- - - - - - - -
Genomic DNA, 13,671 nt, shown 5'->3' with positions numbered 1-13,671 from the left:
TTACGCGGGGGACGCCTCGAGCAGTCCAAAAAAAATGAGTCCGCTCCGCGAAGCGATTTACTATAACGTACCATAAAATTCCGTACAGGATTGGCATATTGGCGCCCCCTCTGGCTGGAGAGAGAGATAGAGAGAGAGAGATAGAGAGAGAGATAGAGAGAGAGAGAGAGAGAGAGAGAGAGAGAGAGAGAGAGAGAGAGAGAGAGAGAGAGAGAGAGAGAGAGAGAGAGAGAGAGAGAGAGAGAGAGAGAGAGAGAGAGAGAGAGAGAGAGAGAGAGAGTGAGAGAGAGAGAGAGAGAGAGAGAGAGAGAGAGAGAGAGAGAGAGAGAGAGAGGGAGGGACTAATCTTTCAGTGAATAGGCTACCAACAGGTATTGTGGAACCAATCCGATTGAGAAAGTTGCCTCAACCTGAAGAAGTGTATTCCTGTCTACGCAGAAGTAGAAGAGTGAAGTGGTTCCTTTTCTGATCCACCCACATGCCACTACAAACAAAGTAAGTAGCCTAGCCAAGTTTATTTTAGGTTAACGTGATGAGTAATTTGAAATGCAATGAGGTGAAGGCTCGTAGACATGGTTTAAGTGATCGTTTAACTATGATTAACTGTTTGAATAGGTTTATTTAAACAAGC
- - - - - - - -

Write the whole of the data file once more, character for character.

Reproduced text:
Genomic DNA, 13,671 nt, shown 5'->3' with positions numbered 1-13,671 from the left:
TTACGCGGGGGACGCCTCGAGCAGTCCAAAAAAAATGAGTCCGCTCCGCGAAGCGATTTACTATAACGTACCATAAAATTCCGTACAGGATTGGCATATTGGCGCCCCCTCTGGCTGGAGAGAGAGATAGAGAGAGAGAGATAGAGAGAGAGATAGAGAGAGAGAGAGAGAGAGAGAGAGAGAGAGAGAGAGAGAGAGAGAGAGAGAGAGAGAGAGAGAGAGAGAGAGAGAGAGAGAGAGAGAGAGAGAGAGAGAGAGAGAGAGAGAGAGAGAGAGAGAGTGAGAGAGAGAGAGAGAGAGAGAGAGAGAGAGAGAGAGAGAGAGAGAGAGAGAGGGAGGGACTAATCTTTCAGTGAATAGGCTACCAACAGGTATTGTGGAACCAATCCGATTGAGAAAGTTGCCTCAACCTGAAGAAGTGTATTCCTGTCTACGCAGAAGTAGAAGAGTGAAGTGGTTCCTTTTCTGATCCACCCACATGCCACTACAAACAAAGTAAGTAGCCTAGCCAAGTTTATTTTAGGTTAACGTGATGAGTAATTTGAAATGCAATGAGGTGAAGGCTCGTAGACATGGTTTAAGTGATCGTTTAACTATGATTAACTGTTTGAATAGGTTTATTTAAACAAGC